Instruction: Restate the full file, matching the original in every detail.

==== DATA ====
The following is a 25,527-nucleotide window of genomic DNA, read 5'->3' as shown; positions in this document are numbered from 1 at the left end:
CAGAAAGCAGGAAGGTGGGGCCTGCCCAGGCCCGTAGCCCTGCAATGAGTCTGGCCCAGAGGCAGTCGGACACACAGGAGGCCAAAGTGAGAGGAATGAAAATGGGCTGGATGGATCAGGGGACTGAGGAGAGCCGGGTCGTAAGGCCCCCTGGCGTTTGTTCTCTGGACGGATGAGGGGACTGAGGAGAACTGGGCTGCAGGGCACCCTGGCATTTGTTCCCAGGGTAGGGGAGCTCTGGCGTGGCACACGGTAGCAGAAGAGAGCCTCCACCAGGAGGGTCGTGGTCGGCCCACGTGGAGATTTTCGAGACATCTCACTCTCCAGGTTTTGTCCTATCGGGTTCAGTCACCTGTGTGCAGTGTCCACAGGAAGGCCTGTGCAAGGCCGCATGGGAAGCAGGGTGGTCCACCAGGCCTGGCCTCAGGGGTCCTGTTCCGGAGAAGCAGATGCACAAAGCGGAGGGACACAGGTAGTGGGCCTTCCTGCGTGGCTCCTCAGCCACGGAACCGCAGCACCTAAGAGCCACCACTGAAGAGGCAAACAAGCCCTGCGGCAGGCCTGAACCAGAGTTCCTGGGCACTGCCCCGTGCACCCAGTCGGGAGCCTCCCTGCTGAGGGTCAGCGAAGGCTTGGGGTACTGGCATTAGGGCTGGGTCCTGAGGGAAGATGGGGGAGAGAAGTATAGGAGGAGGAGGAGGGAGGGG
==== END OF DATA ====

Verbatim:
The following is a 25,527-nucleotide window of genomic DNA, read 5'->3' as shown; positions in this document are numbered from 1 at the left end:
CAGAAAGCAGGAAGGTGGGGCCTGCCCAGGCCCGTAGCCCTGCAATGAGTCTGGCCCAGAGGCAGTCGGACACACAGGAGGCCAAAGTGAGAGGAATGAAAATGGGCTGGATGGATCAGGGGACTGAGGAGAGCCGGGTCGTAAGGCCCCCTGGCGTTTGTTCTCTGGACGGATGAGGGGACTGAGGAGAACTGGGCTGCAGGGCACCCTGGCATTTGTTCCCAGGGTAGGGGAGCTCTGGCGTGGCACACGGTAGCAGAAGAGAGCCTCCACCAGGAGGGTCGTGGTCGGCCCACGTGGAGATTTTCGAGACATCTCACTCTCCAGGTTTTGTCCTATCGGGTTCAGTCACCTGTGTGCAGTGTCCACAGGAAGGCCTGTGCAAGGCCGCATGGGAAGCAGGGTGGTCCACCAGGCCTGGCCTCAGGGGTCCTGTTCCGGAGAAGCAGATGCACAAAGCGGAGGGACACAGGTAGTGGGCCTTCCTGCGTGGCTCCTCAGCCACGGAACCGCAGCACCTAAGAGCCACCACTGAAGAGGCAAACAAGCCCTGCGGCAGGCCTGAACCAGAGTTCCTGGGCACTGCCCCGTGCACCCAGTCGGGAGCCTCCCTGCTGAGGGTCAGCGAAGGCTTGGGGTACTGGCATTAGGGCTGGGTCCTGAGGGAAGATGGGGGAGAGAAGTATAGGAGGAGGAGGAGGGAGGGG